- Title: Fighter Randy Couture pushes Congress for increased MMA oversight
- Date: 9th December 2016
- Summary: WASHINGTON, DC, UNITED STATES (DECEMBER 8, 2016) (UNRESTRICTED POOL) (SOUNDBITE)(English) OKLAHOMA CONGRESS REPRESENTATIVE MARK WAYNE MULLIN SAYING: "This informational hearing is vital to educate the members of this committee and the public on the history, current status and future of MMA." (SOUNDBITE)(English) ILLINOIS CONGRESS REPRESENTATIVE JANE SCHAKOWSKY SAYING: "You don't have to be an MMA fan to recognize the greater need for negotiating power and stronger protections for MMA fighters. Our colleague Congressman Mullen, used to be an MMA fighter. I chatted with him about his sport and yesterday I met with MMA fighters in my office. The lack of leverage that they have in their contract negotiations is quite frankly quite shocking and that comes through when you look at the differences in pay and benefits between MMA and other sports." (SOUNDBITE)(Englsh) MMA FIGHTER RANDY COUTURE SAYING: "Well there's definitely a take it or leave it attitude that comes from the promoters and a perfect example of that is the Madison Square Garden promotion in New York, and the number one fighter and most popular right now is Conor McGregor."
- Embargoed: 24th December 2016 00:50
- Keywords: Randy Couture Conor McGregor chronic traumatic encephalopathy CTE
- Location: WASHINGTON, DC, UNITED STATES AND VARIOUS
- City: WASHINGTON, DC, UNITED STATES AND VARIOUS
- Country: USA
- Reuters ID: LVA0035C10667
- Aspect Ratio: 16:9
- Story Text: Former UFC fighter Randy Couture testified on Capitol Hill on Thursday (December 8) in support of increased protections for Mixed Martial Arts fighters in the United States.
Congress is considering increased oversight over the multimillion dollar industry currently dominated by the Ultimate Fighting Championship.
Couture and representatives from the UFC appeared before the House Subcommittee on Commerce, Manufacturing and Trade as they gathered information to determine if the current regulations governing boxing should be extended to mixed martial arts competitions. Current laws for boxing prohibit oppressive contracts, requires an independent ranking system, and requires promoters to report their full amount of revenue.
"There's definitely a take it or leave it attitude that comes from the promoters and a perfect example of that is the Madison Square Garden promotion in New York and the number one fighter and most popular right now on that card was Conor McGregor," Couture told lawmakers. Couture went on to recount the recent dispute between McGregor and the UFC over his desire to move into boxing.
"He also is interested in pursuing a match with Floyd Mayweather in boxing. Because that went against the grain with the Ultimate Fighting Championship they stripped him of his belt for 145 pounds even though he had not been defeated in that weight class and hadn't actually competed in that weight class in a little while because he was trying to do something historic in winning two championship belts at the same time. He was stripped of that title and dropped out of the top ten rankings of that weight class even though he had not been defeated or competed there. In essence they used their titles and their ranking to manipulate the fighters to toe the line. To do the things that they want him to do," Couture explained.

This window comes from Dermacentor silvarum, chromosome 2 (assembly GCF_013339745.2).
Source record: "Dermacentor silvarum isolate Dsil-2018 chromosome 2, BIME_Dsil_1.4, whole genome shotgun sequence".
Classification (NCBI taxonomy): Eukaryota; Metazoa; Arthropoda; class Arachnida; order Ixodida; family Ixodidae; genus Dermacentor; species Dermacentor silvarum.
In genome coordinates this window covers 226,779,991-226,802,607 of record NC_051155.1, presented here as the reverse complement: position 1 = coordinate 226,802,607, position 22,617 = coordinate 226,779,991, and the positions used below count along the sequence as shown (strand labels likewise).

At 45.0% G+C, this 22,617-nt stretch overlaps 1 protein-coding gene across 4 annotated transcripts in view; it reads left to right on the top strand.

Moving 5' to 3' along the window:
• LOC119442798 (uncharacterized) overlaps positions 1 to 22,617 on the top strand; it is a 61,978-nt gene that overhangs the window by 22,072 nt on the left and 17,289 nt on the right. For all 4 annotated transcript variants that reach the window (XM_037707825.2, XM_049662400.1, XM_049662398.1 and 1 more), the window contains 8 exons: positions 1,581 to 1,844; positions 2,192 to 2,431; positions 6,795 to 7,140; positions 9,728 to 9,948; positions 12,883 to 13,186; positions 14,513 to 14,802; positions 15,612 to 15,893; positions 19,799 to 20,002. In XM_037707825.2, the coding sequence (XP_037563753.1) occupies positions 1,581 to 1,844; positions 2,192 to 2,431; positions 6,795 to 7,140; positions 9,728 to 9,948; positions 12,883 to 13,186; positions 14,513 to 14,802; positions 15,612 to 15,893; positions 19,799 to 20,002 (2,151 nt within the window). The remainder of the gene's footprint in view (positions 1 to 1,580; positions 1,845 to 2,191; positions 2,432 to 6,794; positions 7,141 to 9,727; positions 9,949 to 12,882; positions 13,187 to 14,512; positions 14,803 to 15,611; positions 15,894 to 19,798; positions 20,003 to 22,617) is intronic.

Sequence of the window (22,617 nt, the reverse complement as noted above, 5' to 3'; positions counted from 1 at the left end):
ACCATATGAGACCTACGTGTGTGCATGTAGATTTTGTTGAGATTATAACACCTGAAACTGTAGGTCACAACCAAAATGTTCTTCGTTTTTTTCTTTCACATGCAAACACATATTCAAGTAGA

UFC athletes are also forced to sign long-term, exclusive contracts which, for example, limit their ability for sponsorship. The UFC has signed an exclusive sponsorship deal with Reebok which limits their fighters from signing clothing/shoe deals with other companies.
The hearing also heard testimony about fighter safety and the long term risks of repeated blows to the head.
Jeff Novitzky, UFC Vice President, outlined the efforts of his organization to address fighter's health.
"Earlier this year, the UFC made a 5 year, $1 million commitment to the Professional Fighters Brain Health Study that is being conducted through the Cleveland Clinic. This commitment makes UFC the largest combat sports contributor to the study. We currently have 88 current and former UFC athletes enrolled in the study. It's done over longer periods of time and develop ways to improve safety in combat sports, along with other professional athletes exposed to repetitive head trauma," Novitzky testified.
Countering Novitzky, Dr. Anne Mckee of the Boston University Alzheimer's Disease Center, said much more research needs to be done to understand the dangers of chronic traumatic encephalopathy (CTE), the degenerative disease found in people who suffer from repeated blows to the head.
"CTE is a big problem for contact sports, and what we know today is very likely only the tip of the iceberg. While we recognize the importance of contact sports to an athlete's physical and psychological well being, CTE is a known and preventable consequence. There is great urgency for more funding for research on CTE and the risks for CTE associated with sports like MMA and military service," Mckee said.
Congress is set to consider the increased oversight protections for MMA fighters as early as January.
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